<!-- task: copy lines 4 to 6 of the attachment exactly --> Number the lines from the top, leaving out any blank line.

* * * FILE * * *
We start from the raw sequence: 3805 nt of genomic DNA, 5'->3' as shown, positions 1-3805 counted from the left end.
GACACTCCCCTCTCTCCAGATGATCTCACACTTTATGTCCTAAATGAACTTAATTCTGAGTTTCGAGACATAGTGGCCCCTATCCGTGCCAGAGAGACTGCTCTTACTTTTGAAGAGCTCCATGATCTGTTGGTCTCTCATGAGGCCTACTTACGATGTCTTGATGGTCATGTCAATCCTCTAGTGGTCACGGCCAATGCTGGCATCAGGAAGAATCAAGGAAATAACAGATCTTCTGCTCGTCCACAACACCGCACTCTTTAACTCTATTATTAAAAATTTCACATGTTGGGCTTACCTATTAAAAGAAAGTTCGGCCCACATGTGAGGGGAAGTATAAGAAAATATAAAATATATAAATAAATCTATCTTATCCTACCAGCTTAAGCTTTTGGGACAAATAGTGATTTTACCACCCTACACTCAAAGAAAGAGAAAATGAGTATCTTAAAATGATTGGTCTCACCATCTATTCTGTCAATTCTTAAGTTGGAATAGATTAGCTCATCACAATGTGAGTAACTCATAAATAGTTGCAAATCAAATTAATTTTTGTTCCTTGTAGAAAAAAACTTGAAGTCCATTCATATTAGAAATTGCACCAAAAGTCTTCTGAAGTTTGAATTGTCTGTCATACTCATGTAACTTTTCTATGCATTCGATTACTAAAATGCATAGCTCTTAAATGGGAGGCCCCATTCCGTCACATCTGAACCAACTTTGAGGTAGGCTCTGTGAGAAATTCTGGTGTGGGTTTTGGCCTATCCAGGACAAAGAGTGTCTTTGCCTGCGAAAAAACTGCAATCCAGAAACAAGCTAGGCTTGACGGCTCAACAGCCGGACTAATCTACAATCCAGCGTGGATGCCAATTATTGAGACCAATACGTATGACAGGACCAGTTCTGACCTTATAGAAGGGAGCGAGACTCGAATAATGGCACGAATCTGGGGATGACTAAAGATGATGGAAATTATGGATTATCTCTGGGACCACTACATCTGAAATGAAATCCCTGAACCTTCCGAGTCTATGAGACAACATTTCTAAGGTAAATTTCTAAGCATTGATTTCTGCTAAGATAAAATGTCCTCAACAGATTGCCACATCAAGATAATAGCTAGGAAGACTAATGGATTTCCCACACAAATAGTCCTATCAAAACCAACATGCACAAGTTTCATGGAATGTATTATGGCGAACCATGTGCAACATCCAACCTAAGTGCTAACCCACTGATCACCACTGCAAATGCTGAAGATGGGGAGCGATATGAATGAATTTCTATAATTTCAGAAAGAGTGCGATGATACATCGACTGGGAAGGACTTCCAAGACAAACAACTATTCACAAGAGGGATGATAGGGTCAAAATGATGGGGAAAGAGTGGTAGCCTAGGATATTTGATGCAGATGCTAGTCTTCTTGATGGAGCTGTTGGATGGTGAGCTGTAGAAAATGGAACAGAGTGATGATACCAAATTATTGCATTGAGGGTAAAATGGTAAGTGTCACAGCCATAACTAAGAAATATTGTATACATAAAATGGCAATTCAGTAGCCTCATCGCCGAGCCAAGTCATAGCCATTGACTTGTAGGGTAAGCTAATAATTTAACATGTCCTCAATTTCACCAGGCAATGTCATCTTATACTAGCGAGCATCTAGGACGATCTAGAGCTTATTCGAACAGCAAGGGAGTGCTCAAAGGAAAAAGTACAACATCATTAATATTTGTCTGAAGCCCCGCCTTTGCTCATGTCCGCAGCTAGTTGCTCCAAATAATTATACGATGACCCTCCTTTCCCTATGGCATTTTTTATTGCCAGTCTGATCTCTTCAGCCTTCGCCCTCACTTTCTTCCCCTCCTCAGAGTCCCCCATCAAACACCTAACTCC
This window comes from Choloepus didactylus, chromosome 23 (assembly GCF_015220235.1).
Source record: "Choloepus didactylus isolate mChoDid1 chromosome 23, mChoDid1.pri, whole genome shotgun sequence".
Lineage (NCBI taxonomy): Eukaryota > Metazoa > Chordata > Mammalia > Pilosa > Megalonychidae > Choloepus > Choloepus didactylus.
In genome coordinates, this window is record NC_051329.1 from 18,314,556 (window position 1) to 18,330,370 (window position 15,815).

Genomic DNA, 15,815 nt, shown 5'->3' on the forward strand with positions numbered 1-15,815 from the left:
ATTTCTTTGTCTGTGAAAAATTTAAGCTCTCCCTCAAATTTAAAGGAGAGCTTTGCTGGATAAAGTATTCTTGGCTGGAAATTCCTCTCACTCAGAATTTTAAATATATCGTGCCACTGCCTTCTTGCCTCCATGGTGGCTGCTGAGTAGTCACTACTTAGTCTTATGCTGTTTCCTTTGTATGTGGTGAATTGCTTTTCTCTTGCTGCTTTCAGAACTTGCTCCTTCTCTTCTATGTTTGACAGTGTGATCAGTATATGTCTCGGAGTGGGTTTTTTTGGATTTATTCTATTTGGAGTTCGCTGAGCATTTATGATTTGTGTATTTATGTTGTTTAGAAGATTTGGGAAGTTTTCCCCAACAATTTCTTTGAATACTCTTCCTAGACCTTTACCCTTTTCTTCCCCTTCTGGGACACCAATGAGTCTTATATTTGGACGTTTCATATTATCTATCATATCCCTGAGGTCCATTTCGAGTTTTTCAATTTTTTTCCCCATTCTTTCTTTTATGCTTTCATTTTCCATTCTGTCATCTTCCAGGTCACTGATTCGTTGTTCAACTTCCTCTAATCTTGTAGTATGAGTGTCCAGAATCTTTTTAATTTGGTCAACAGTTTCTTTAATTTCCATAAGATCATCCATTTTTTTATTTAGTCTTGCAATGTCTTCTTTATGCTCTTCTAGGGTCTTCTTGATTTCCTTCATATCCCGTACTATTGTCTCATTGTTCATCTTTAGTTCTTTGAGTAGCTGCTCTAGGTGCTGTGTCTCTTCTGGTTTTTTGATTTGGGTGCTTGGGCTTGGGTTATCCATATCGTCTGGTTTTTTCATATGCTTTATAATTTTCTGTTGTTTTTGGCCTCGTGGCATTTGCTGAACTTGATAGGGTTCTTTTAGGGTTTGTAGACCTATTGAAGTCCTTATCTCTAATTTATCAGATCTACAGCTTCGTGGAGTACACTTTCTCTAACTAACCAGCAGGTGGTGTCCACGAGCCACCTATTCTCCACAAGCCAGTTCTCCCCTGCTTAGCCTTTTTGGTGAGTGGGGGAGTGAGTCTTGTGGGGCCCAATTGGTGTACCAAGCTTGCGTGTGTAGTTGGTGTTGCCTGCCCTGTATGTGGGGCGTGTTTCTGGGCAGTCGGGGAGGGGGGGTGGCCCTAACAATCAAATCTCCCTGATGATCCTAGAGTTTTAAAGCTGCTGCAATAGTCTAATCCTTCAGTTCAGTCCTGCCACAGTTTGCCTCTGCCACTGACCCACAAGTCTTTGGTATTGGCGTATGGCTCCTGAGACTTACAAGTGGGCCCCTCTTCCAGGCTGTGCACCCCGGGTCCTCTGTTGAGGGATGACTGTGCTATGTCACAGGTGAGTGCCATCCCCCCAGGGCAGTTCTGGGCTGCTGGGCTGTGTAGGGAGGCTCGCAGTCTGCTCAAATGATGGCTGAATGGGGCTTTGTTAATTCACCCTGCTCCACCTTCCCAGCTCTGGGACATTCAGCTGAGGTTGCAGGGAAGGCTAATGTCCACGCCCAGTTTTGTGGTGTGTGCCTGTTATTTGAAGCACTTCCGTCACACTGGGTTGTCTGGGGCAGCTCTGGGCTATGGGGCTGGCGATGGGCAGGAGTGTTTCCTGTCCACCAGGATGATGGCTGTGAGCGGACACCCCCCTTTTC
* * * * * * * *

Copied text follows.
Source record: "Choloepus didactylus isolate mChoDid1 chromosome 23, mChoDid1.pri, whole genome shotgun sequence".
Lineage (NCBI taxonomy): Eukaryota > Metazoa > Chordata > Mammalia > Pilosa > Megalonychidae > Choloepus > Choloepus didactylus.
In genome coordinates, this window is record NC_051329.1 from 18,314,556 (window position 1) to 18,330,370 (window position 15,815).